In the old days to make a telephone call, you needed a phone that was connected to the outside world with wires. Soon after came cordless phones and then cell phones, where calls, seemingly miraculously, could be made without any physical connections to walls or structures at all. Now with computers, we have VoIP. So, what does VoIP Stand for and how does it work?
Today, more and more business is done through the next generation of technology, called VoIP, which stands for Voice Over Internet Protocol.
What is VoIP?
As you probably know, we use broadband and wi-fi technology to send emails, access the internet, and send data through our computers and internet-connected phones. These digital connections are different and separate from traditional analog phone connections (they weren’t always separate — you may remember the days of “dial up,” when the internet and the phone lines couldn’t both be used at once because they used the same lines).
VoIP takes voice communication that used to travel through telephone analog lines only, and transmits them through the internet’s digital signals. Your voice is transmitted and received no differently than emails or pictures are online.
VoIP technology doesn’t just convert your voice into a signal that can travel over the internet, it can even convert it back to a signal that can be heard by the receiver if he or she is on a traditional analog phone line.
How VoIP Works
VoIP works by transforming your voice into small, compressed bits of data or code. Before your voice is being transmitted, it is broken down from audio sounds into data — literally, numbers that when decoded by the device receiving it re-create the sound of your voice. Each bit of code is sent separately through the internet and “reassembled” when it reaches the destination computer or phone.
International standards, or protocols, make sure your voice is transmitted and sent properly by every computer. It’s much like mailing every page of a book separately to someone and having all the pages come together just as they reach the doorstep of the recipient.
When no sound is being transmitted, the data lines aren’t doing anything, unlike a phone line that is open and occupied by your call so long as the call is connected, even if nobody is talking. This should explain “what does VoIP Stand for?”
How VoIP Calls Are Made
If you’re not technologically savvy enough to make calls through a computer, VoIP allows a traditional phone to send calls through VoIP with converters. Conversely, if you never want to leave your computer, VoIP software allows you to make calls directly through your computer terminal, no phone needed.
Many offices nowadays have done away with the need to convert, instead using phones that are designed specifically for VoIP. These look, act, and feel like real phones, except that their connection is through Ethernet connectors, and the phones can’t use traditional analog lines. Some phones even allow calls to be made through wi-fi.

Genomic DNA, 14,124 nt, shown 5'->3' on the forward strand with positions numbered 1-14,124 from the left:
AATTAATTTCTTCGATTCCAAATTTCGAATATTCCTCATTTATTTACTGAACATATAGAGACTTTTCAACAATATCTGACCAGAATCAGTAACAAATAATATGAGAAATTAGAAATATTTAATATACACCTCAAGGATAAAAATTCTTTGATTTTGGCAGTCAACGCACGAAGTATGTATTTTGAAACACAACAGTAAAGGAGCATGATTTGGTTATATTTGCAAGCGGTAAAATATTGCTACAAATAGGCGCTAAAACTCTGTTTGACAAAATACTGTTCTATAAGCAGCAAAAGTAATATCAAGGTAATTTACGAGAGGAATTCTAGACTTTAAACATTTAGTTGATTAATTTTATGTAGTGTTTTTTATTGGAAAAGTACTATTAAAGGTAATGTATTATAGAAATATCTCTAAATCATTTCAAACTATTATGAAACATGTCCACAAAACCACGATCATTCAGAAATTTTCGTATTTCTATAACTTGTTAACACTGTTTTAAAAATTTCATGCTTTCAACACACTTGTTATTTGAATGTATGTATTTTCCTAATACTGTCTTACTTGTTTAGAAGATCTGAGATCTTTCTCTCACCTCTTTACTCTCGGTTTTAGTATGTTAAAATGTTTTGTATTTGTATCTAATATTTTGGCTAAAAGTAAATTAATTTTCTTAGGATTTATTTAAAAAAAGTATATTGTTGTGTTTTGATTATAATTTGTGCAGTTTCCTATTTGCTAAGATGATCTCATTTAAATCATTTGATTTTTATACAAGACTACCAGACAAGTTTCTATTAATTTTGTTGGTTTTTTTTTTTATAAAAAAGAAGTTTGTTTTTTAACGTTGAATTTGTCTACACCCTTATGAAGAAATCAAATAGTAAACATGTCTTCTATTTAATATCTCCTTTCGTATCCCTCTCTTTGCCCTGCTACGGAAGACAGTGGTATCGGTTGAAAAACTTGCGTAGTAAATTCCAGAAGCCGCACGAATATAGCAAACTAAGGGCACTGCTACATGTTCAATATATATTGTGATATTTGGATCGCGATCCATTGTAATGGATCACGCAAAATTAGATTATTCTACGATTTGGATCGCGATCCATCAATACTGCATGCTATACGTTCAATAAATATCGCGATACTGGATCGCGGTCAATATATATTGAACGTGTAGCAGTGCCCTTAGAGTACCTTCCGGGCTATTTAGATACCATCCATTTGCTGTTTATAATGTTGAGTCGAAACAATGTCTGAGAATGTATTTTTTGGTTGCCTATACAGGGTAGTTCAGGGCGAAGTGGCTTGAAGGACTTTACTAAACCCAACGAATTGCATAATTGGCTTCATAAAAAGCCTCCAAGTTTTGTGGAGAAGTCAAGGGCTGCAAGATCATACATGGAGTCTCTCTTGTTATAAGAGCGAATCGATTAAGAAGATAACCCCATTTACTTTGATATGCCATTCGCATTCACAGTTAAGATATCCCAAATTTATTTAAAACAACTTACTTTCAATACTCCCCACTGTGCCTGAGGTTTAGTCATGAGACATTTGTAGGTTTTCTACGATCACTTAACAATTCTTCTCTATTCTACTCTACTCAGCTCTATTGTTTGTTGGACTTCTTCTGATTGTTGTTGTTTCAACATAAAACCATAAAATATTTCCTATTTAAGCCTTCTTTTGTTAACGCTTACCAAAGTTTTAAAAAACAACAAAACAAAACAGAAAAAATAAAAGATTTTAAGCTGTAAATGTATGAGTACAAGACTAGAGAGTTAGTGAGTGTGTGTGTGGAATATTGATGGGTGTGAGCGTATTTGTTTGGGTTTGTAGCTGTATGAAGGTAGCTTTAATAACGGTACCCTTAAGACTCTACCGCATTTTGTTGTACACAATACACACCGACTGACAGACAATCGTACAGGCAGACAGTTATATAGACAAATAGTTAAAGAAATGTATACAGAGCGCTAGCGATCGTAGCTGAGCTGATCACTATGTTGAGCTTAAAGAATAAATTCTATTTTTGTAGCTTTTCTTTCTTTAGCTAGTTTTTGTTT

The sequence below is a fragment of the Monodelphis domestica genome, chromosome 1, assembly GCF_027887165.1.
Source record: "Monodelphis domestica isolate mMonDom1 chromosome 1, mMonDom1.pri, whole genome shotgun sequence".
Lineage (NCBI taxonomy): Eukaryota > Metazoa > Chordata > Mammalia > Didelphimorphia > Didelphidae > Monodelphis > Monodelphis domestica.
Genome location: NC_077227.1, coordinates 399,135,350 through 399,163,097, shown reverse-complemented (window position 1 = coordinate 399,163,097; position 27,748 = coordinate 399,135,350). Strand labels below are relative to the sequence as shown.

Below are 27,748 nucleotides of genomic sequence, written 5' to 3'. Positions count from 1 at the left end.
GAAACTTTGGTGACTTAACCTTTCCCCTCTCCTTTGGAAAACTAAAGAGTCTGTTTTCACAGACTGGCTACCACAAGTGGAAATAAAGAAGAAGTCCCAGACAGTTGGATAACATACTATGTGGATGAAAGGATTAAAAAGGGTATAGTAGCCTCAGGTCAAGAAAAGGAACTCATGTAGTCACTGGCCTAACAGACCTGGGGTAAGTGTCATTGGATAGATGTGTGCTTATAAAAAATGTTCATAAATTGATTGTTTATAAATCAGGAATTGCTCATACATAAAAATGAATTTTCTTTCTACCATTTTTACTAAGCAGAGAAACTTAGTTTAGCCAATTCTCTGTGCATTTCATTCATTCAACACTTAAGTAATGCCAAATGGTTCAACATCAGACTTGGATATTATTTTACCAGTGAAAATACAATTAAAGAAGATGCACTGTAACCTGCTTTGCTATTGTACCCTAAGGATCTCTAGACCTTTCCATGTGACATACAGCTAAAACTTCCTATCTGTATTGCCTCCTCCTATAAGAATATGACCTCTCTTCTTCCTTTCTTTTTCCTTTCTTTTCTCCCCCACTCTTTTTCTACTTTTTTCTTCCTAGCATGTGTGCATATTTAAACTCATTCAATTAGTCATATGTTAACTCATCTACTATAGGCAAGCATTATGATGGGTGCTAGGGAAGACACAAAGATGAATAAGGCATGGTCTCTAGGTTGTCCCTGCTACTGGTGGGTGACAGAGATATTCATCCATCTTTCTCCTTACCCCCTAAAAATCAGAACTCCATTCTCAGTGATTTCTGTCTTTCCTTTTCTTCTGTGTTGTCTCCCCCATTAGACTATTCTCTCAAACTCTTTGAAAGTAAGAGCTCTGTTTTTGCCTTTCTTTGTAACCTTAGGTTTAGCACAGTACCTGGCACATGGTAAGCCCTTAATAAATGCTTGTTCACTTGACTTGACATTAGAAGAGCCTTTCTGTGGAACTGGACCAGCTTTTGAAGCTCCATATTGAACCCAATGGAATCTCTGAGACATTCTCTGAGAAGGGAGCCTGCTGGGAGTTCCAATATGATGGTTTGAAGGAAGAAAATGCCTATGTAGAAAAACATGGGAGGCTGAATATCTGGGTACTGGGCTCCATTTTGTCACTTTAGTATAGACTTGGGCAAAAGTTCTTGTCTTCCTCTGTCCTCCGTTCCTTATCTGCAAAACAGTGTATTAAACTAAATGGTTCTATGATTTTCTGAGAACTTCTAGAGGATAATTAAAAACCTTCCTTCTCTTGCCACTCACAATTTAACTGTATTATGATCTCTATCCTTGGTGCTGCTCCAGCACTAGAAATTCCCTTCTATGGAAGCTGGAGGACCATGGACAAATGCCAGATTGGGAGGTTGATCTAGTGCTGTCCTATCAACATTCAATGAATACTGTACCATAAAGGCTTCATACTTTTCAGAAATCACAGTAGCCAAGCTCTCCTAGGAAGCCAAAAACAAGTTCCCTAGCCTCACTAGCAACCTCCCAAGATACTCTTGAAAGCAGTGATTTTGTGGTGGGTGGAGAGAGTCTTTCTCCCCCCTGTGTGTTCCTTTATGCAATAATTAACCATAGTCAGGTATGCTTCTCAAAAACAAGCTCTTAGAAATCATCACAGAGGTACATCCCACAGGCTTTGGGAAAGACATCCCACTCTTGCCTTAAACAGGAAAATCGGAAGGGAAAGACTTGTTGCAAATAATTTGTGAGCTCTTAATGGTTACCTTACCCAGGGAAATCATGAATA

The Benefits of VoIP
This is all interesting, but you may be wondering why you should care. The answer is that VoIP has some serious advantages for businesses.
Because VoIP uses the internet, even when you’re on the road, so long as you have internet connectivity, you can use your phone number.
With VoIP you only have to manage your internet connection. Moving offices or rearranging your workspace? You no longer have to deal with a phone company or phone lines. Adding, deleting and changing phone extensions is as easy as pressing a button — no more drilling holes in the walls to install new wiring.
VoIP also offers services that traditional phone companies consider as expensive extra charges. VoIP providers routinely offer caller ID, three-way calls, voicemail conversion to emails, and call forwarding.
VoIP can go “old school” as well, and receive your faxes, while also being on the cutting edge by allowing integration with software that’s already on your computer (for example, by saving VoIP messages for your customer contact or project management software).
Virtual Phone Numbers
Although you dial traditional phone numbers using VoIP, your call isn’t going through normal phone lines. That means that you can establish virtual phone numbers that can be used by anyone in the world without you having to be there.
For example, if your business is in New York and you want to have a London phone number, in the old days you would need a phone in London and an account with a London phone provider.
Picking up your London calls from your New York office was difficult or impossible.
With VoIP, you can establish a London phone number through your VoIP provider, and answer the calls (or check messages left to the number) wherever you are. In fact, that VoIP call made in London and answered in New York, can easily be forwarded to you while you’re on vacation in Australia.
VoIP technology is revolutionary but it isn’t difficult to use. Getting a virtual VoIP phone number is easy and you can use VoIP’s intuitive software and features wherever you or your business may be!
We hope this article on “What Does VoIP Stand For and How Does It Work?” was helpful.